A Record Falls
"While pursuing the IGFA world-record roosterfish on 8-pound-test, which stood at around 42 pounds, we were using goggle-eyes for bait," Werking said. "I like to put two identical baits out on the surface when fishing 8-pound line and drop a 3- to 4-pound live bonito on a downrigger using 16-pound line, looking for a 70-pound-plus fish. We got a bite on a goggle-eye close to the rocks, which immediately turned into quite a dance. In this case, the fish was really hugging the shoreline, going for the rocks. Fortunately, I was able to get the fish out into the open water by pulling at different angles. After a 45-minute battle, which included pushing the drag to over 50 percent at times, the fish came to the leader and weighed 54 pounds, 9 ounces. Catching a world-record roosterfish was a dream come true for me."
Panama's coastline around Piñas Bay features literally hundreds of likely-looking places where roosterfish might be found. Large freestanding rock formations jut upward from the ocean floor just offshore, and the shoreline itself has countless rocky promontories where surf breaks and baitfish might be trapped in the roil, attracting predators like roosterfish and cuberas. But not every likely-looking place holds fish, and that's where local knowledge becomes invaluable.
"Roosterfish can travel long distances in their feeding trek," Werking said. "I was surprised to learn that a satellite-tagged roosterfish traveled over 800 miles. As with many fish, it's all about the food chain and their ability to harvest their prey. The big roosterfish prefer the bigger baits, but that's not to say you can't catch them on smaller baits like goggle-eyes. Rocky areas in deeper water can be very productive and can hold the bigger fish."
The TSL captains know the best places, spots which have produced trophy roosterfish consistently over the years, and there are lots to choose from. We worked a great many of them during two different trips to the lodge and caught an incredible variety of species, including many roosters of all sizes.
In addition to the live baits, we also cast topwater plugs at the shoreline almost constantly, providing us with the best of both worlds - the chance to catch a monster roosterfish on a live bait and the chance to catch smaller fish and other species on the plugs with lighter tackle. This system worked very well; we put all three live baits on one side of the boat, leaving the shoreward side open for one of us to cast from the cockpit. The other would climb up to the bow of the Bertram and cast toward shore from there.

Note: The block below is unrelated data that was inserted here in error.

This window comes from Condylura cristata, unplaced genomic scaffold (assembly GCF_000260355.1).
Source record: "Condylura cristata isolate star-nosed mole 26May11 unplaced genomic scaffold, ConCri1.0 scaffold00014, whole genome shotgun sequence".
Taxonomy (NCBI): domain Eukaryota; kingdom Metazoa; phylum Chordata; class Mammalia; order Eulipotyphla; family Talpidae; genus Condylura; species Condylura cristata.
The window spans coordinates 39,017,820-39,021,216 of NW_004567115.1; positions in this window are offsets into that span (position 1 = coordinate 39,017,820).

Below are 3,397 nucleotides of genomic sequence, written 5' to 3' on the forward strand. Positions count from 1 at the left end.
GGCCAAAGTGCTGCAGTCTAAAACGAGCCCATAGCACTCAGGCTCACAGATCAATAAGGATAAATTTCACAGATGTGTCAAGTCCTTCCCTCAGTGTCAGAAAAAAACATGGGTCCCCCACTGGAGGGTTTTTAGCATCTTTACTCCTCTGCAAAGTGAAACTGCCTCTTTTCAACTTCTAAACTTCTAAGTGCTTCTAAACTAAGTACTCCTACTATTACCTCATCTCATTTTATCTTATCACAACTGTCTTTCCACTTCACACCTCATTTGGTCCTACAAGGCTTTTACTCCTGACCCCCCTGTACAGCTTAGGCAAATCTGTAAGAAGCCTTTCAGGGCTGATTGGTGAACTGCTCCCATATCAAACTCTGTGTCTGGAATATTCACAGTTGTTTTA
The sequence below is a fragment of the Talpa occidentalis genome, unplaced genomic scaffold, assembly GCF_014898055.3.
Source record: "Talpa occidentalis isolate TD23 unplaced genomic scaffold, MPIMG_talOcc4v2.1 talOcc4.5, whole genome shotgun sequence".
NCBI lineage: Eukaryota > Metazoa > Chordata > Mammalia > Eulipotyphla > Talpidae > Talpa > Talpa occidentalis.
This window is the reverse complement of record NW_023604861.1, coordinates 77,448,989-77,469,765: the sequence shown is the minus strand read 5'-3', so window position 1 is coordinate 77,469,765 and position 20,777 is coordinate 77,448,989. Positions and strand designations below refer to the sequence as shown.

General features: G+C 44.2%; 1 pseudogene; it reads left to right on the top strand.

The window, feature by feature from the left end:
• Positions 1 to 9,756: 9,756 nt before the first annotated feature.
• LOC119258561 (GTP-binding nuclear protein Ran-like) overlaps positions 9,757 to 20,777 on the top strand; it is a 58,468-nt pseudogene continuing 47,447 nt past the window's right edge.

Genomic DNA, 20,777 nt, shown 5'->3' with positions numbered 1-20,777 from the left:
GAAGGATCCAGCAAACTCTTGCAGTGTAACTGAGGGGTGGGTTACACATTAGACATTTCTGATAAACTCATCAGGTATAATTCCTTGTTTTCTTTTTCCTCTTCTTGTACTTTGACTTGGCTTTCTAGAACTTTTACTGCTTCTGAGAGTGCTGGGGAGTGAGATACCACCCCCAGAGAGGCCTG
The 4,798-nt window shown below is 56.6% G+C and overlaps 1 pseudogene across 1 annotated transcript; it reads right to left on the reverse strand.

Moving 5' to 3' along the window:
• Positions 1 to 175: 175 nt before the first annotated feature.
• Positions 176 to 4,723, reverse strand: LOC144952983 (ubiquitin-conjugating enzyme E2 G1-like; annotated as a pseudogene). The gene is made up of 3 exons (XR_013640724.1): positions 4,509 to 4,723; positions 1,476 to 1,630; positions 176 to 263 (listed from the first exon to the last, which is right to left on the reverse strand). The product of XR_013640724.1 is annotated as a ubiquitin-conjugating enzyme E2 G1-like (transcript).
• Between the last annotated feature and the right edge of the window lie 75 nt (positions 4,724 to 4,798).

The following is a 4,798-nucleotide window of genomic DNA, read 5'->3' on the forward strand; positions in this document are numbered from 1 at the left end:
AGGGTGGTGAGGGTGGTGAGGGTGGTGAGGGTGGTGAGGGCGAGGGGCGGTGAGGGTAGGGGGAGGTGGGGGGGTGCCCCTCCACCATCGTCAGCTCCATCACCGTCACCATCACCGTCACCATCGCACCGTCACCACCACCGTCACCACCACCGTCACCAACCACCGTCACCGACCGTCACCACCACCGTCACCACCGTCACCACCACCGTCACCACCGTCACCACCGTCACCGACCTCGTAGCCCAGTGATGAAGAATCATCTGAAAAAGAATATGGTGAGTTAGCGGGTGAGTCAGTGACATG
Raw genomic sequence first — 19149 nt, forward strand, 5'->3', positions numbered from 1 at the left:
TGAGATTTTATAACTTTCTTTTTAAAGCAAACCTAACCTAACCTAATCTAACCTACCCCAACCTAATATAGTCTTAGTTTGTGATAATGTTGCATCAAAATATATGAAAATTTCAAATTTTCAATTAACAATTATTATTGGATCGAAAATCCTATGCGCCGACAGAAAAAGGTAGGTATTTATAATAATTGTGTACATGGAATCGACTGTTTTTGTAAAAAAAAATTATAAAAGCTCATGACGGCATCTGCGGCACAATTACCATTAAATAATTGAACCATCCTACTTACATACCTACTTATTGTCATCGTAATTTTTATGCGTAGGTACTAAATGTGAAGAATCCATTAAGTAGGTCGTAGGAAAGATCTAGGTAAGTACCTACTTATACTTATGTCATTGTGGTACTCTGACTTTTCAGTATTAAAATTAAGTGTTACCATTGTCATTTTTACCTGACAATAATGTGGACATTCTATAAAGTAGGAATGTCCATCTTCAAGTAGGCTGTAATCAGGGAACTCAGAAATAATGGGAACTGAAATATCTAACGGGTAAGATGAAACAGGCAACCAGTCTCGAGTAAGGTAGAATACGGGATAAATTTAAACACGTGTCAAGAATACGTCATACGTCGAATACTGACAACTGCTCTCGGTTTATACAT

With three live baits and two popping plugs at work almost constantly, the bites came in rapid succession, and by the end of the day, both Werking and I knew we had put in a full day of fishing. It's hard work, but work that pays great dividends. Over the course of our fishing trips, we caught cubera snapper, yellowfin tuna, bluefin trevally, Pacific sierra mackerel, African pompano and other jacks, in addition to the roosterfish.
Now Werking has his sights set on that 16-pound record. "I spend a lot of time trying to eclipse the current 16-pound world record," he said. "For this, I try to use only live bonito in the 3- to 4-pound range, one on the downrigger and one on the surface slow-trolling. This method has landed me numerous fish in the 60-pound-plus range, but I'm still looking for the right one."
Werking has had several huge fish on that would have broken the record, but they got away. "That's fishing," he said. We caught a number of roosterfish between 20 and 40 pounds during our trips, all great fun, especially on the plug tackle. All were photographed and released, and we resumed the hunt for the monster rooster.
The TSL record roosterfish tipped the scales at 96 pounds, so Werking's big fish is out there somewhere. In the meantime, it's sure a lot of fun catching and releasing all of those 40-pounders too. And who knows? You could be the first one to catch that elusive 100-pounder at Tropic Star Lodge.